If the kitten continues to be mischievous, the kitten will progress to vocal correction (hissing, growling, and/or meowing). If vocal correction is ineffective, use physical correction by swiping, slapping, or biting the offender. She has no intention of hurting the kitten. She is just trying to show what is acceptable and what is not.

Cats fighting on the sofa
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6. Behavior based on territoriality

Cats are territorial animals, and once the mother cat and her kittens reach sexual maturity, they exhibit territorial behavior. Adult kittens can become a threat in terms of food and other resources, including space. This is especially a problem in small homes with multiple cats. If a kitten intrudes on its mother’s favorite sleeping spot, don’t be surprised if she swings at him to remind her that this is her territory.

7. play

It’s common for cats to bite or wrestle with their mates, but in the case of a large mother cat and her kittens, it may look like aggression when it’s just play. Signs that the mother is just playing include taking turns wrestling, chasing, and jumping on each other, bouncy body language instead of firm body language, lack of vocalizations, and failure to pull out nails. .

Cat attacking another cat on the floor
Image credit: Oleg Opryshko, Shutterstock

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Should a mother cat stop attacking her older kittens?

Most of the time, no, just let her do whatever she wants. Maybe she’s just keeping the kitten in its place or teaching it proper handling. These are important lessons for kittens to learn from their mothers. You should only intervene if the mother cat appears to be really hurting the kittens, or if the attacks seem particularly vicious and prolonged.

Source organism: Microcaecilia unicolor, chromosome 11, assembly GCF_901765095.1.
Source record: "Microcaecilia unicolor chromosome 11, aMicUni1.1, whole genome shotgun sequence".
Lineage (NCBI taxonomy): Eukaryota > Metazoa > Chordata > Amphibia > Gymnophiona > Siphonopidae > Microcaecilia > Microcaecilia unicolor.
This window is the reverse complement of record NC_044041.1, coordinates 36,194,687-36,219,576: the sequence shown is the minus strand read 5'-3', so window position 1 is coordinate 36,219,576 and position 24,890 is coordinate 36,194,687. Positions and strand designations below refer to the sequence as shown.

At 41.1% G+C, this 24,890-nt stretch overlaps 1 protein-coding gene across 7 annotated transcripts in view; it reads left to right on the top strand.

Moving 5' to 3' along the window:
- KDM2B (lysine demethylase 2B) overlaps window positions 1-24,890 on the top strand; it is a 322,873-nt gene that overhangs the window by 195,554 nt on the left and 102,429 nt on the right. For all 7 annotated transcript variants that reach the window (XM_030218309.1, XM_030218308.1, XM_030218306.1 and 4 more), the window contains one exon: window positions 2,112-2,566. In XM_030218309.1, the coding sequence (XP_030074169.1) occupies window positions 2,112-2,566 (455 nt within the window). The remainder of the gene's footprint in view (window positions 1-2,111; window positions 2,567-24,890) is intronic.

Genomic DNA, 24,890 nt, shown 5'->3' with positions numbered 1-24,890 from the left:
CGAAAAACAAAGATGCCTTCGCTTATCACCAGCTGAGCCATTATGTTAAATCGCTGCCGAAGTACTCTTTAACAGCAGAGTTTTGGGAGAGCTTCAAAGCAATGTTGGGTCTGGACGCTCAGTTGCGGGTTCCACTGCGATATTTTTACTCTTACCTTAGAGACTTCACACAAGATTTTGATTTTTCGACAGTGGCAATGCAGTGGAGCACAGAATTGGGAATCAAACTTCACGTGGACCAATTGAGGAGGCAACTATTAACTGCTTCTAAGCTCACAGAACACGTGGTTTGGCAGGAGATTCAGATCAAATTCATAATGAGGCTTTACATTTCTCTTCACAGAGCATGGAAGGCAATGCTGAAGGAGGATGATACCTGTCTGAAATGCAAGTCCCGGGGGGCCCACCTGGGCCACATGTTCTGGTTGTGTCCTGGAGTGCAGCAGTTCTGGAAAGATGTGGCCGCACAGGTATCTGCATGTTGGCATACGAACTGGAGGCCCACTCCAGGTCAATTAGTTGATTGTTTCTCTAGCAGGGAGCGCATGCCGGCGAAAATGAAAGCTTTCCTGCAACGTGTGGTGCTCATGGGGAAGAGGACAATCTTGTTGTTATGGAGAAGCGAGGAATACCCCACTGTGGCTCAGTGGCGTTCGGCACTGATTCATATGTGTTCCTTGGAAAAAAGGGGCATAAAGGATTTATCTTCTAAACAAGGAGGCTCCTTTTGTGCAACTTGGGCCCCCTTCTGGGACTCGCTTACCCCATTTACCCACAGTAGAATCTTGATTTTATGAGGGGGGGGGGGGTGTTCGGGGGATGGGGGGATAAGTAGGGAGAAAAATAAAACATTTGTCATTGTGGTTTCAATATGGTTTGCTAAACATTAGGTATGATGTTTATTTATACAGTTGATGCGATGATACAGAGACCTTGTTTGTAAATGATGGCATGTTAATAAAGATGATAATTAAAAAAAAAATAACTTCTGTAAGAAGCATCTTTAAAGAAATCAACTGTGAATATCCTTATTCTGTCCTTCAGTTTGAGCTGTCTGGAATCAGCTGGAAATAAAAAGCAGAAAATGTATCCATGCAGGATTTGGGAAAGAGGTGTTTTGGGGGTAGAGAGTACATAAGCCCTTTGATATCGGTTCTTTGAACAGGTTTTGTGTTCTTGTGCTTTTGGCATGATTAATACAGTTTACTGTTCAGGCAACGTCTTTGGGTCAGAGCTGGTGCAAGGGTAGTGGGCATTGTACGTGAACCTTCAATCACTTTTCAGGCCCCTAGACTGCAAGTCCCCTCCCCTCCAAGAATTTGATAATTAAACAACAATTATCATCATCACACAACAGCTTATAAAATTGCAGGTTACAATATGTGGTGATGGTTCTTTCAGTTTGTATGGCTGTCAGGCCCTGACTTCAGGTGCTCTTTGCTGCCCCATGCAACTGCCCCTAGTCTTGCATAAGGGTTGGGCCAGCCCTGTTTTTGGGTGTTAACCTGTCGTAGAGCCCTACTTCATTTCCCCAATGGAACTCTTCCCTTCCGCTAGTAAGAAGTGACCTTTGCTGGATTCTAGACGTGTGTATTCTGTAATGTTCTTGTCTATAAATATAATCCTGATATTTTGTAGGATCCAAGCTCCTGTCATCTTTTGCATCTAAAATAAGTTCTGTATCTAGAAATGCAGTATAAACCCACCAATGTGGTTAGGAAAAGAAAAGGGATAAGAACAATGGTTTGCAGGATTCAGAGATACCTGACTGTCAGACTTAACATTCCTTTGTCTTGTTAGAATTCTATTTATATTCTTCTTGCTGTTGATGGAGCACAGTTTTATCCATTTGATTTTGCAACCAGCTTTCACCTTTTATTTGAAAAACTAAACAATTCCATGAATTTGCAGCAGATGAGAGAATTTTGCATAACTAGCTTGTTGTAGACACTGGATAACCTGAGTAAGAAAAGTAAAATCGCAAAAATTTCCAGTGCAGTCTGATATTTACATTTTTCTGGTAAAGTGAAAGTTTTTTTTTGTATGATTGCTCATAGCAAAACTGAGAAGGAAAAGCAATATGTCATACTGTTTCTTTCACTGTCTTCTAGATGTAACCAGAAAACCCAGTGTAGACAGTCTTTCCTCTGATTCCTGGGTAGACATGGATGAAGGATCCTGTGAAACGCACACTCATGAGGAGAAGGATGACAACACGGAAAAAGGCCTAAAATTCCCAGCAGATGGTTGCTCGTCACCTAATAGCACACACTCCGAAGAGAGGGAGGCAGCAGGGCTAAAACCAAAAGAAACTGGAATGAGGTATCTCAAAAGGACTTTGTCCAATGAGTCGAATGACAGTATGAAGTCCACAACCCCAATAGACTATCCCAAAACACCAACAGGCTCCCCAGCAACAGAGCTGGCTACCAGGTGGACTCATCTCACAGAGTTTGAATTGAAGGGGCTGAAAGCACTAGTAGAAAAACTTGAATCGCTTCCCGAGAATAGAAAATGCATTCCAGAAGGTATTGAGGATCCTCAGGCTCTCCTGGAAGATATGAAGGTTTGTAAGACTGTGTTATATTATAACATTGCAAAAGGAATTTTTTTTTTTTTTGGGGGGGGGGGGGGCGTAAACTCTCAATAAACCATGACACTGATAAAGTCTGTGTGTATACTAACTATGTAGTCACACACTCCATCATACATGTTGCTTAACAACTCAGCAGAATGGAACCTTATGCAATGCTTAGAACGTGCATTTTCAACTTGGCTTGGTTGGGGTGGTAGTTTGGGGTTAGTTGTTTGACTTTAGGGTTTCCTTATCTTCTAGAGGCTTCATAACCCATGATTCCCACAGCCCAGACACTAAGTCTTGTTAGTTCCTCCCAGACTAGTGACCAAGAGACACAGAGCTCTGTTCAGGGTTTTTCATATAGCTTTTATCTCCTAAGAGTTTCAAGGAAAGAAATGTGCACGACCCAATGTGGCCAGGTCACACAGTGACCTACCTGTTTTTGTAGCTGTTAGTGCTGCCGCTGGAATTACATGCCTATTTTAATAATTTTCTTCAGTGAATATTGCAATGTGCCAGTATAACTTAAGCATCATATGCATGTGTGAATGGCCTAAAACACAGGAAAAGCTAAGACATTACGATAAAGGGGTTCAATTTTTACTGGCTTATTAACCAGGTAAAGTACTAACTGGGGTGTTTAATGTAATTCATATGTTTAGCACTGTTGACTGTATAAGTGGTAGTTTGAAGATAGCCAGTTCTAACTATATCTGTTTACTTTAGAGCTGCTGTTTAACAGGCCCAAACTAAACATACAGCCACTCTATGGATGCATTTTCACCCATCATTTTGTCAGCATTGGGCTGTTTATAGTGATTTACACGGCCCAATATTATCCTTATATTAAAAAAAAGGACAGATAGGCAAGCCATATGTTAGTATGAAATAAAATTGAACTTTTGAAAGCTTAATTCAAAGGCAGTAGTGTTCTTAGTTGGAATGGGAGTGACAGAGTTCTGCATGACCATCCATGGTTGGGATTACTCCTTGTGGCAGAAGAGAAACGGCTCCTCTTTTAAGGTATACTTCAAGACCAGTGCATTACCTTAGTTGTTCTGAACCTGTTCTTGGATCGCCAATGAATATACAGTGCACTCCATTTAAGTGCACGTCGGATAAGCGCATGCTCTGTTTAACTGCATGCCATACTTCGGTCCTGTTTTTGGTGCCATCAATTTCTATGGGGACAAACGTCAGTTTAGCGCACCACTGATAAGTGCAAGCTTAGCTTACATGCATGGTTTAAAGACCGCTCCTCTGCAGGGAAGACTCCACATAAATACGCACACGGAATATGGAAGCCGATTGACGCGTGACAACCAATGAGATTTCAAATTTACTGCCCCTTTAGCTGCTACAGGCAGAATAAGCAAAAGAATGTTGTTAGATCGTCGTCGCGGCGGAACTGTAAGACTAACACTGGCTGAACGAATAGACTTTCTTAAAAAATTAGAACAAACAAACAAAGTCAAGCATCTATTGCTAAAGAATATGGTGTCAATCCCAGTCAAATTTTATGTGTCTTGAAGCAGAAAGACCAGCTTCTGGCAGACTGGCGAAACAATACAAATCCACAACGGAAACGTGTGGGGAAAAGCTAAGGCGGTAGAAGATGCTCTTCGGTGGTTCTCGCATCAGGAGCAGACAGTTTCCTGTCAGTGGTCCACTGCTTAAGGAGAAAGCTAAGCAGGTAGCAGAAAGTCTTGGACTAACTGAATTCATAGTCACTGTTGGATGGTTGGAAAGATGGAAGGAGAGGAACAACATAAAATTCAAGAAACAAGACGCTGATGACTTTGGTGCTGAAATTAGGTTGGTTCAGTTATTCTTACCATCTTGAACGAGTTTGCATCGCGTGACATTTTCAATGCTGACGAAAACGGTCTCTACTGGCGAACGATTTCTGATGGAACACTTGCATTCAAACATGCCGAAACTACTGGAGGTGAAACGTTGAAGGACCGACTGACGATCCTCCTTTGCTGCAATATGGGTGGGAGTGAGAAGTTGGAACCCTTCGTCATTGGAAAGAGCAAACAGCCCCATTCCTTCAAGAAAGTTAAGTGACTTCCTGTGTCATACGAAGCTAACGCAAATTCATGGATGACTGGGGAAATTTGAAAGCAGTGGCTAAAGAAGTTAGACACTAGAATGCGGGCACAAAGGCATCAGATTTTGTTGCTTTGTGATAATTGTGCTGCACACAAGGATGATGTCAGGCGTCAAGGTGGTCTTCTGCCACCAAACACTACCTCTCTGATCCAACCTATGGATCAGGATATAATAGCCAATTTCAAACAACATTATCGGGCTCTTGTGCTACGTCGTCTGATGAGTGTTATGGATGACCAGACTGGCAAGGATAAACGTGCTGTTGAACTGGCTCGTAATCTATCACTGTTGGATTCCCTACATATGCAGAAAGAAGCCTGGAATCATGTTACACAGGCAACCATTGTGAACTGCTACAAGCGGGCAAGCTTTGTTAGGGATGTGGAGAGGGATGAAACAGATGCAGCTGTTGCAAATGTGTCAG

Tips to prevent mother cat and kitten attacks

Occasional biting or stroking is normal, but if your cat attacks kittens frequently, it may be time to re-evaluate whether you’re overstepping your bounds or whether your resources are being threatened a little too often. I don’t know. Here are some tips to keep your cat happy.

  • Make sure she has enough food and water.
  • If your kitten has a habit of stealing her mother’s food, separate her from her mother while she is eating.
  • Make sure mom’s favorite spot is just for mom.
  • It provides a safe and private place for mom to retreat to when she needs it.
  • Give your kitten enough space to find its territory.
  • Reduce stress around you as much as possible.
  • If your cat is frequently aggressive, you may want to seek the help of a professional behaviorist.
  • Find homes for 8-10 week old kittens and return their territory to their mother.
  • Schedule a spay to prevent the mother cat from becoming pregnant again.

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In most cases, a mother cat will show aggression to teach her older kittens a lesson or out of a sense of territory, but this is never abnormal.

However, if this behavior becomes more frequent, it may be a sign that the mother cat is unwell, too stressed, or that the kittens need to be weaned and removed from her territory. If you think the mother cat is unwell, contact your veterinarian for advice. If your cat becomes aggressive towards kittens (especially if they are less than 8 weeks old), do not breed from that cat again and have her neutered as this behavior may recur with future kittens. is recommended.

Featured image credit: Margarett24, Shutterstock